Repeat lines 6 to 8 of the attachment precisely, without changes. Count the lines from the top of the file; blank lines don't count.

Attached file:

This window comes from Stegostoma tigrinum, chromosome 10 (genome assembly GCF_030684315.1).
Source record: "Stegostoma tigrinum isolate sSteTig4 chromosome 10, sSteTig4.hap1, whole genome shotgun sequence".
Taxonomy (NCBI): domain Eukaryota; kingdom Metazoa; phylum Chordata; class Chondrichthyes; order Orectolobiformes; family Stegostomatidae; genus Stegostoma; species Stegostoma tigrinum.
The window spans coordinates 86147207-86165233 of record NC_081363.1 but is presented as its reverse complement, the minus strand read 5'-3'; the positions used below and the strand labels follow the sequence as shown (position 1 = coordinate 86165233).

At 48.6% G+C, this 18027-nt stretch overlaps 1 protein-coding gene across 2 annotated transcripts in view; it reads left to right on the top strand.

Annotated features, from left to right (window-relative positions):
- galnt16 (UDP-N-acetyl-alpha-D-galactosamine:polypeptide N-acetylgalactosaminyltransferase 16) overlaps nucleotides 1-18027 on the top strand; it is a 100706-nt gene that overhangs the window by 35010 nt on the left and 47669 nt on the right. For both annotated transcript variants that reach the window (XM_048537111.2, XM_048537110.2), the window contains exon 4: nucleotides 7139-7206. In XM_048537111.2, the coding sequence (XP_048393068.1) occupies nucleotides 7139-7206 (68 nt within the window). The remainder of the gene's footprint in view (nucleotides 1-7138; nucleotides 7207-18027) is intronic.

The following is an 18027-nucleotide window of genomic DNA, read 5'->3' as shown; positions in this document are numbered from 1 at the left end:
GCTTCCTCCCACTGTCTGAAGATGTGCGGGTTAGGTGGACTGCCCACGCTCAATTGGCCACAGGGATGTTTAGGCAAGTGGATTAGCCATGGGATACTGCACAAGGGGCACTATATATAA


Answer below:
Annotated features, from left to right (window-relative positions):
- galnt16 (UDP-N-acetyl-alpha-D-galactosamine:polypeptide N-acetylgalactosaminyltransferase 16) overlaps nucleotides 1-18027 on the top strand; it is a 100706-nt gene that overhangs the window by 35010 nt on the left and 47669 nt on the right. For both annotated transcript variants that reach the window (XM_048537111.2, XM_048537110.2), the window contains exon 4: nucleotides 7139-7206. In XM_048537111.2, the coding sequence (XP_048393068.1) occupies nucleotides 7139-7206 (68 nt within the window). The remainder of the gene's footprint in view (nucleotides 1-7138; nucleotides 7207-18027) is intronic.

The following is an 18027-nucleotide window of genomic DNA, read 5'->3' as shown; positions in this document are numbered from 1 at the left end: